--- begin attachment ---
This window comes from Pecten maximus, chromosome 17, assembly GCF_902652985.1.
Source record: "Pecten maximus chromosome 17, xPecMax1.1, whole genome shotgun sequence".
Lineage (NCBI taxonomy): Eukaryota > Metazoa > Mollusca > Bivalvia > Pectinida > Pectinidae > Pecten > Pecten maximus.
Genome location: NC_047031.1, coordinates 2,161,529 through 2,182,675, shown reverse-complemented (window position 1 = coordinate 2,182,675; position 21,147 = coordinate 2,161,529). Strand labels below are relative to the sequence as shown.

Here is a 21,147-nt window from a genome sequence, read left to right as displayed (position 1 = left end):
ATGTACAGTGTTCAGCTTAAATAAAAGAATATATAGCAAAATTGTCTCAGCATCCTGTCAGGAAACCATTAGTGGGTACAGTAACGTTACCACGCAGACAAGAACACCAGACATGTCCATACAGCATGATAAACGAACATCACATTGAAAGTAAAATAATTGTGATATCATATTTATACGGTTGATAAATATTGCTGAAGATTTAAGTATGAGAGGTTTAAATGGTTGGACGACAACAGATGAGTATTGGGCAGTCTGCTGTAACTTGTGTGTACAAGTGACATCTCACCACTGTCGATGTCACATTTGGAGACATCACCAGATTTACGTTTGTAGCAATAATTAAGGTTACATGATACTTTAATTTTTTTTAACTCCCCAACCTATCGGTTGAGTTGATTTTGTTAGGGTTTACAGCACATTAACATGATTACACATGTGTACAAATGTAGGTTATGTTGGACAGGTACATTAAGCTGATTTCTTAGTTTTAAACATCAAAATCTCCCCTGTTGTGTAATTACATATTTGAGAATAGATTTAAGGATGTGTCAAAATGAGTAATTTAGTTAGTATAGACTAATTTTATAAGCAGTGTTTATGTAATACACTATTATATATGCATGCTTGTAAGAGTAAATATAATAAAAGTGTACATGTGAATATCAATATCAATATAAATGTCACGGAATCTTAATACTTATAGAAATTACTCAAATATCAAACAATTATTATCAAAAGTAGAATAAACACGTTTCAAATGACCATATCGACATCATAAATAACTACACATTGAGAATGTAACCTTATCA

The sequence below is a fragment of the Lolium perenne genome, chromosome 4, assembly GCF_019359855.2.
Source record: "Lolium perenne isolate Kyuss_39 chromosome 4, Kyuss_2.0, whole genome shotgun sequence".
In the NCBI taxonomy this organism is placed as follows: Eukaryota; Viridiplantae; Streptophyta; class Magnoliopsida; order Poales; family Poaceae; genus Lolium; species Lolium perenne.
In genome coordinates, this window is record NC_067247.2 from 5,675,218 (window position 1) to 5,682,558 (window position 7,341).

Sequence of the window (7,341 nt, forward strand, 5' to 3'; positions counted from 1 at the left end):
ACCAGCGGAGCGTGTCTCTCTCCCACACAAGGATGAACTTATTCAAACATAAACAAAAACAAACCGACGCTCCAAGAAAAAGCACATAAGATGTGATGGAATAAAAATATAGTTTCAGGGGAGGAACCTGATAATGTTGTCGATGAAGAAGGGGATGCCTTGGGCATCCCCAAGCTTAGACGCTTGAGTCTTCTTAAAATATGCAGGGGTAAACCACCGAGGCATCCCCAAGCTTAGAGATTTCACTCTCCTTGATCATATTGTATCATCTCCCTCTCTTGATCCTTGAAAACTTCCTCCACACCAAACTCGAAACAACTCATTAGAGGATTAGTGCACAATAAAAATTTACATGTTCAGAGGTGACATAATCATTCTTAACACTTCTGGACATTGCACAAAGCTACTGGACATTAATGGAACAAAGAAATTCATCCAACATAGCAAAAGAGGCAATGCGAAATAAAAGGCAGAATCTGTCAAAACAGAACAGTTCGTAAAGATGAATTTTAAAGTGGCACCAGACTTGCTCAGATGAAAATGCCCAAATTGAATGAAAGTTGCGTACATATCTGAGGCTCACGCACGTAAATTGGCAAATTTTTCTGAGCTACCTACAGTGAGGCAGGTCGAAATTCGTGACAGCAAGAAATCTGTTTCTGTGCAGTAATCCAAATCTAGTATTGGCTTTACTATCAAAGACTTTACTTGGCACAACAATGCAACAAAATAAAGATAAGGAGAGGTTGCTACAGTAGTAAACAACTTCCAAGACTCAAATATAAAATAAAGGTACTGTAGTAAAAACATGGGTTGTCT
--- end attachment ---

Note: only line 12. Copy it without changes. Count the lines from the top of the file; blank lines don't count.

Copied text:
ACCAGCGGAGCGTGTCTCTCTCCCACACAAGGATGAACTTATTCAAACATAAACAAAAACAAACCGACGCTCCAAGAAAAAGCACATAAGATGTGATGGAATAAAAATATAGTTTCAGGGGAGGAACCTGATAATGTTGTCGATGAAGAAGGGGATGCCTTGGGCATCCCCAAGCTTAGACGCTTGAGTCTTCTTAAAATATGCAGGGGTAAACCACCGAGGCATCCCCAAGCTTAGAGATTTCACTCTCCTTGATCATATTGTATCATCTCCCTCTCTTGATCCTTGAAAACTTCCTCCACACCAAACTCGAAACAACTCATTAGAGGATTAGTGCACAATAAAAATTTACATGTTCAGAGGTGACATAATCATTCTTAACACTTCTGGACATTGCACAAAGCTACTGGACATTAATGGAACAAAGAAATTCATCCAACATAGCAAAAGAGGCAATGCGAAATAAAAGGCAGAATCTGTCAAAACAGAACAGTTCGTAAAGATGAATTTTAAAGTGGCACCAGACTTGCTCAGATGAAAATGCCCAAATTGAATGAAAGTTGCGTACATATCTGAGGCTCACGCACGTAAATTGGCAAATTTTTCTGAGCTACCTACAGTGAGGCAGGTCGAAATTCGTGACAGCAAGAAATCTGTTTCTGTGCAGTAATCCAAATCTAGTATTGGCTTTACTATCAAAGACTTTACTTGGCACAACAATGCAACAAAATAAAGATAAGGAGAGGTTGCTACAGTAGTAAACAACTTCCAAGACTCAAATATAAAATAAAGGTACTGTAGTAAAAACATGGGTTGTCT